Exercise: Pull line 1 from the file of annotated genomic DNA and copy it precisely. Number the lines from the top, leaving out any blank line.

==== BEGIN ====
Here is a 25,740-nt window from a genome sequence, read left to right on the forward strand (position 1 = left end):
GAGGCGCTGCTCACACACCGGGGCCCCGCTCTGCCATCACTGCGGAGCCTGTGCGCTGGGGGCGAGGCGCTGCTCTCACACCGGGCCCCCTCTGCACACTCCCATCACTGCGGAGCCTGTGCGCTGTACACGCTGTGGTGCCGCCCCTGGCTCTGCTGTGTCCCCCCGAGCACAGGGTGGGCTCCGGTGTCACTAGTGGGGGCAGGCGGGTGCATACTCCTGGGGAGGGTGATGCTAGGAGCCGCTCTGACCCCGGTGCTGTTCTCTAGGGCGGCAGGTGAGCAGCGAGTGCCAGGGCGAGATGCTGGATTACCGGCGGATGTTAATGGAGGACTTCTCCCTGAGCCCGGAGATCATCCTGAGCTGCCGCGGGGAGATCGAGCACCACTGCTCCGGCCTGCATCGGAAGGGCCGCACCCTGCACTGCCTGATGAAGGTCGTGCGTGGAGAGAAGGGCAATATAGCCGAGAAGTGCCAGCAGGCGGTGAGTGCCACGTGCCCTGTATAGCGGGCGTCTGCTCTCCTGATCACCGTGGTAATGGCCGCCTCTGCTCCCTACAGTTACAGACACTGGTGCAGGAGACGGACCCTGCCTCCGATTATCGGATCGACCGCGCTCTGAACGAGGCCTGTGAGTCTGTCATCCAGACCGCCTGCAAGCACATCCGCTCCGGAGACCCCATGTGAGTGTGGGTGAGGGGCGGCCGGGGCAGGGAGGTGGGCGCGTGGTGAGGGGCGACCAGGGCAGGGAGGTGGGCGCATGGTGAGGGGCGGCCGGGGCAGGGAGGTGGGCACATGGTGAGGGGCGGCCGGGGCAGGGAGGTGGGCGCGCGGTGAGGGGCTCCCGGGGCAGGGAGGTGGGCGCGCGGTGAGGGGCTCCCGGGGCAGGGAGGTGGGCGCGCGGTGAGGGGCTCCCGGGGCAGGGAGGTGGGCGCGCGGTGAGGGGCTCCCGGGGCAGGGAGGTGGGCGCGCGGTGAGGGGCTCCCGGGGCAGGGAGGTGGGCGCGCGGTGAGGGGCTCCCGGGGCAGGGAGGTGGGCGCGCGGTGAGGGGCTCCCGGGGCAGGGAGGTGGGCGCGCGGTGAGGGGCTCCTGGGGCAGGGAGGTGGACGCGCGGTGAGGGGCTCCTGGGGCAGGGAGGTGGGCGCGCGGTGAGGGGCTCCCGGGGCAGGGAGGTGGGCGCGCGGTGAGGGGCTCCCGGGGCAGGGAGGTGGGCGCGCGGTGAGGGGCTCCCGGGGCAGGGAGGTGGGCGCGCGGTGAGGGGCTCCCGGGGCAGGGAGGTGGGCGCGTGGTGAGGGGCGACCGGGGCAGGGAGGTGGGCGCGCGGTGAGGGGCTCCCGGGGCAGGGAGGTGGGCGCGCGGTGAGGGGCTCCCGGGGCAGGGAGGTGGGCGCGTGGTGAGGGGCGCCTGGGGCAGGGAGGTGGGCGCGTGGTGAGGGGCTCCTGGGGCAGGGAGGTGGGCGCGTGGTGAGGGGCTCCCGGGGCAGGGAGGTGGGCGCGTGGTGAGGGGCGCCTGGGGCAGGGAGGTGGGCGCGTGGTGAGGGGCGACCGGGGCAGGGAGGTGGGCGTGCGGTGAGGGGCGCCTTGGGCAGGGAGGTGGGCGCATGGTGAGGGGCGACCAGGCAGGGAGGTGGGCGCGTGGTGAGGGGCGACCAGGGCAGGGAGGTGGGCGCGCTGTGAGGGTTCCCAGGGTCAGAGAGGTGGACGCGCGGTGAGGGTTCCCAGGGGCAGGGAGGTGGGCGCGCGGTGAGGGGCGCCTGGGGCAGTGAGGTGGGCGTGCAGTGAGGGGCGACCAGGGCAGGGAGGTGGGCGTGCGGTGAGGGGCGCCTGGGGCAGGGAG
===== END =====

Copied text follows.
Here is a 25,740-nt window from a genome sequence, read left to right on the forward strand (position 1 = left end):